“Over the history of humankind, the methods for recording and storing the experiences of the group have evolved. In our distant past, humans living [in] groups passed experience from generation to generation using oral tradition – and sociocultural practices – language, arts, belief systems, rules, law – all were reflections of the past – and with each generation, modification, amendment, and alteration of the past ‘memory’ was modified by present experience. With the development of written language, information could be passed across generations more efficiently. Sociocultural advance occurred at an increased rate, made possible by more efficient ‘remembering’ of the lessons (good and bad) from the past. The ‘brain’ of humankind – the libraries of the world — kept ‘civilization’ alive through its darkest moments – and even if generation after generation during a given period in history did not take advantage of this ‘memory’ – the information was not lost to humankind.
“Later in history, again, with the introduction of the printing press, the past was more efficiently stored and passed on. Books became available for everyone. More people became literate. Information of all sorts – arts, science, social studies– was stored in books. Again, a tremendous advancement in human sociocultural evolution can be traced to this process – to literacy and widespread education. Information from the past – primarily cognitive information – enriched the present. The rate of creativity was accelerated; invention and innovation – new ideas, machines, products, processes – were facilitated by the more efficient sociocultural ‘memory’ allowed by books and literacy. Now, in the span of a lifetime, the accumulated and distilled experience of thousands of generations could be absorbed – and acted upon to create sociocultural advances.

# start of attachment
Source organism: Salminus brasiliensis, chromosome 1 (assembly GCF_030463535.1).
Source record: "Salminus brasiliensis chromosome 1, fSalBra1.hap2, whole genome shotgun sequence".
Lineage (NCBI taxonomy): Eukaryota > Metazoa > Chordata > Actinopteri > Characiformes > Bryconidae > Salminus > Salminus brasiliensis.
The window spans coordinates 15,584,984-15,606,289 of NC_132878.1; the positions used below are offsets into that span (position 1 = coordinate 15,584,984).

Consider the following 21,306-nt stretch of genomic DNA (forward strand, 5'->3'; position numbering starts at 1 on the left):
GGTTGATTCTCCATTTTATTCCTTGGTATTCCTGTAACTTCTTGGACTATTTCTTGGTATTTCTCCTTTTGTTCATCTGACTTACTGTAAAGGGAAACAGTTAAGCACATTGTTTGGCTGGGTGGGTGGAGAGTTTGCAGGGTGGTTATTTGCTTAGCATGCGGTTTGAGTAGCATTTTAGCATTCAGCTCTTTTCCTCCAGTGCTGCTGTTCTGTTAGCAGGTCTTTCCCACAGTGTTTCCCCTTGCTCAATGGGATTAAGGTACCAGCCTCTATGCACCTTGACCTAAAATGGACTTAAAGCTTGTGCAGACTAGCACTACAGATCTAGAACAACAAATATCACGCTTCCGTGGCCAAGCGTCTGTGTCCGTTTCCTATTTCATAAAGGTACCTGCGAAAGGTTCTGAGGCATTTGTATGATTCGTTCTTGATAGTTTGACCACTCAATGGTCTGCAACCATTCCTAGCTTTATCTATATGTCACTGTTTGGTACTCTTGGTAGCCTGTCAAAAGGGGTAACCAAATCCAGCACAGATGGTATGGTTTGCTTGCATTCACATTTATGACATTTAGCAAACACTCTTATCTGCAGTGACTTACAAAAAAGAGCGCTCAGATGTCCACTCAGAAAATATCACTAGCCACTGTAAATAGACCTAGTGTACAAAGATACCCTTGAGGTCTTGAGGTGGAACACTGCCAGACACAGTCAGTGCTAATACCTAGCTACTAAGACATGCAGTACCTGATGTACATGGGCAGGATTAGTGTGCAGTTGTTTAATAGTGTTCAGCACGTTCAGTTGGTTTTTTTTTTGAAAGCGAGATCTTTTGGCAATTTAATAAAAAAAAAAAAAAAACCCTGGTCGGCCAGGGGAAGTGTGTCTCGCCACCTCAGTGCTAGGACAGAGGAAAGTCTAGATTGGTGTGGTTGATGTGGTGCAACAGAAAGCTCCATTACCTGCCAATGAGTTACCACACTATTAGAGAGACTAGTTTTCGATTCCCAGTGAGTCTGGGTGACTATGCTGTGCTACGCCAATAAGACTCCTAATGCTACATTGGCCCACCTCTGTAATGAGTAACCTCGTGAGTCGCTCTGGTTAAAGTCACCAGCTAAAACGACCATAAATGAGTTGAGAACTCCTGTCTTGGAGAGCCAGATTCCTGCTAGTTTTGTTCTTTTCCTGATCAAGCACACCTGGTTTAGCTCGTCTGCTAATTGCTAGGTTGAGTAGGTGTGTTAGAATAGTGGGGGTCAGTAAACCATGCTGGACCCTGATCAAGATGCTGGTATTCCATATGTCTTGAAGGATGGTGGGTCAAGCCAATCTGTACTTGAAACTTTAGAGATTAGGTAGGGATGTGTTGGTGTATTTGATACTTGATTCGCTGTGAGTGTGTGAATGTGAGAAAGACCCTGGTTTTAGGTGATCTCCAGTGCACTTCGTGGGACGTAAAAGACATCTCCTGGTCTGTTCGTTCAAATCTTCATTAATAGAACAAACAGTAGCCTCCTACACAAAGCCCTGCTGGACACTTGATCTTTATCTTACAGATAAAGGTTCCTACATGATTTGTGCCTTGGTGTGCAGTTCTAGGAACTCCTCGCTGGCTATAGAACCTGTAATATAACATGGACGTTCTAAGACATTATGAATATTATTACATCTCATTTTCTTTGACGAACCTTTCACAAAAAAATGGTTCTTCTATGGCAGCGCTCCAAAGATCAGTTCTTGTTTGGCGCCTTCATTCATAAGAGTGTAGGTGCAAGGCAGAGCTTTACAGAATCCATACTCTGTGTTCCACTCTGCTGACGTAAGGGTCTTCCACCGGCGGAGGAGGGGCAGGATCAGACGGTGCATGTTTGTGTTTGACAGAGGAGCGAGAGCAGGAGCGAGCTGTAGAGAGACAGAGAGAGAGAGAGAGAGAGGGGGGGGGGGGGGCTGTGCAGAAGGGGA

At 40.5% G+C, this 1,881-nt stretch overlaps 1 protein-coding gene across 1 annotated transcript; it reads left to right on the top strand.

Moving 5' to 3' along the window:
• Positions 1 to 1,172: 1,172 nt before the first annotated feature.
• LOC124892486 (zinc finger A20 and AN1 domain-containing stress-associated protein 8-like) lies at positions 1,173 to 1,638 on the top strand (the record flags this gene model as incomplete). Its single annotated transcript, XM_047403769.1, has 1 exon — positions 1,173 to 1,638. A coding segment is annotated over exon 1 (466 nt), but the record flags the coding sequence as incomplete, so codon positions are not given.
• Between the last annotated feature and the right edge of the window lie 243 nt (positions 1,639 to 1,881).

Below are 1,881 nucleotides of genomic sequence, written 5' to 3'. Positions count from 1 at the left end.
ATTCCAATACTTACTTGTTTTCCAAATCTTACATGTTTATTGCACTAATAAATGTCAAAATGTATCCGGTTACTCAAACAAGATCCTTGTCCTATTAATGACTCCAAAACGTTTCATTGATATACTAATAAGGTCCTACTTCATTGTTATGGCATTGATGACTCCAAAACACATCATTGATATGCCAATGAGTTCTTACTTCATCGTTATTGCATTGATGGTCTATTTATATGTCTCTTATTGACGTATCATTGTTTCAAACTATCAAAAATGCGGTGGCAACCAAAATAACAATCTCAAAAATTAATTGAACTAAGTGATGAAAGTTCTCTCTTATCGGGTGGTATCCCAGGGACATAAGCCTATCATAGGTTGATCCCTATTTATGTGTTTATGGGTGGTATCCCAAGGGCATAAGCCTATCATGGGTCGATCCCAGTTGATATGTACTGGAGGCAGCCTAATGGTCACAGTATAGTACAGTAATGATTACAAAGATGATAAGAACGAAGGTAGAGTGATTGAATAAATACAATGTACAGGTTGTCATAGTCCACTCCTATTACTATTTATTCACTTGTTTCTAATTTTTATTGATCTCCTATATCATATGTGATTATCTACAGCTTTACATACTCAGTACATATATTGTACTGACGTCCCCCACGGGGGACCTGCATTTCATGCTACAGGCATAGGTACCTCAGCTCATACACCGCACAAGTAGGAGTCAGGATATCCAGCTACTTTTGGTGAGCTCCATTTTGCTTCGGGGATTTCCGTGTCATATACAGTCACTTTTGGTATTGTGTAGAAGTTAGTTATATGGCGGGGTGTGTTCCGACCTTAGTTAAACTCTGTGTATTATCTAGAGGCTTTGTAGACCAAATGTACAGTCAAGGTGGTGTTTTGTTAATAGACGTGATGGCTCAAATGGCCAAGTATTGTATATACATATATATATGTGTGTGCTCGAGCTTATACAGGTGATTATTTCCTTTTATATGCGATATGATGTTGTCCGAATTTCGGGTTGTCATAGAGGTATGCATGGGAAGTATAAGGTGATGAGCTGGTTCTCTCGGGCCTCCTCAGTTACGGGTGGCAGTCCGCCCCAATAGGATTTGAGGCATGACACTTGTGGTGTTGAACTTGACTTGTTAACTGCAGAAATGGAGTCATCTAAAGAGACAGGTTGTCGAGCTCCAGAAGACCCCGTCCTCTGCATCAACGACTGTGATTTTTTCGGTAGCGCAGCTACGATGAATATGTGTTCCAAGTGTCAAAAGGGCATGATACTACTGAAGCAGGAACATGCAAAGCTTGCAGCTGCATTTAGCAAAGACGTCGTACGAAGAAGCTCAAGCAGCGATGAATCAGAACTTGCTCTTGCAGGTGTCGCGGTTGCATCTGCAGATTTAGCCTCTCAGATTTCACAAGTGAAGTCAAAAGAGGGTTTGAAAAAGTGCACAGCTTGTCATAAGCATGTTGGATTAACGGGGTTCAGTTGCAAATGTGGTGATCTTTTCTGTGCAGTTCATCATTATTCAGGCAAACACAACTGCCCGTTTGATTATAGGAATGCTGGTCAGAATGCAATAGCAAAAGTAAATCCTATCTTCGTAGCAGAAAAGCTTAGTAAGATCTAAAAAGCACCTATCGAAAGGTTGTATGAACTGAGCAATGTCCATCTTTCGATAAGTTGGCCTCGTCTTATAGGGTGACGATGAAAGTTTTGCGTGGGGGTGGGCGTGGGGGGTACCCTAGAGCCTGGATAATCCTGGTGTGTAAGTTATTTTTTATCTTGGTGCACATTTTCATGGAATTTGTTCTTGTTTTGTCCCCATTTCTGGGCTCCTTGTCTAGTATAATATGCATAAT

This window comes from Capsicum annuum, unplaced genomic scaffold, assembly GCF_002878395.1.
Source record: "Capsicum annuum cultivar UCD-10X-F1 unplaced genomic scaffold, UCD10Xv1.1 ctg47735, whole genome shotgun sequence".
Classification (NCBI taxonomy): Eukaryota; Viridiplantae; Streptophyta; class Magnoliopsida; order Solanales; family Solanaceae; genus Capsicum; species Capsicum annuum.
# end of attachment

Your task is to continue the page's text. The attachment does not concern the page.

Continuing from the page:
And now, we are in the first generations of a new era of recording, storing and transmitting information – electronic media – tapes, photographs, videos, films – all immortalize the experiences of humankind. The electronic media allow a unique and
different form for the memory of an individual, family, community and society to pass from generation to generation.
“There is great hope for humankind in these advances. In the past, the inefficient methods of recording, storing and passing on the horror of war, rape, neglect, abuse, starvation, misogyny, slavery – allowed these lessons of living to be edited, modified, distorted and, with tragic consequences, forgotten. Only elements of the experience of war were passed across generations – the heroism of an individual, the success of the nation — and the emotional ‘memory’ of war – the hate, rage, death, loss – has been transformed, altered and, all too often, forgotten.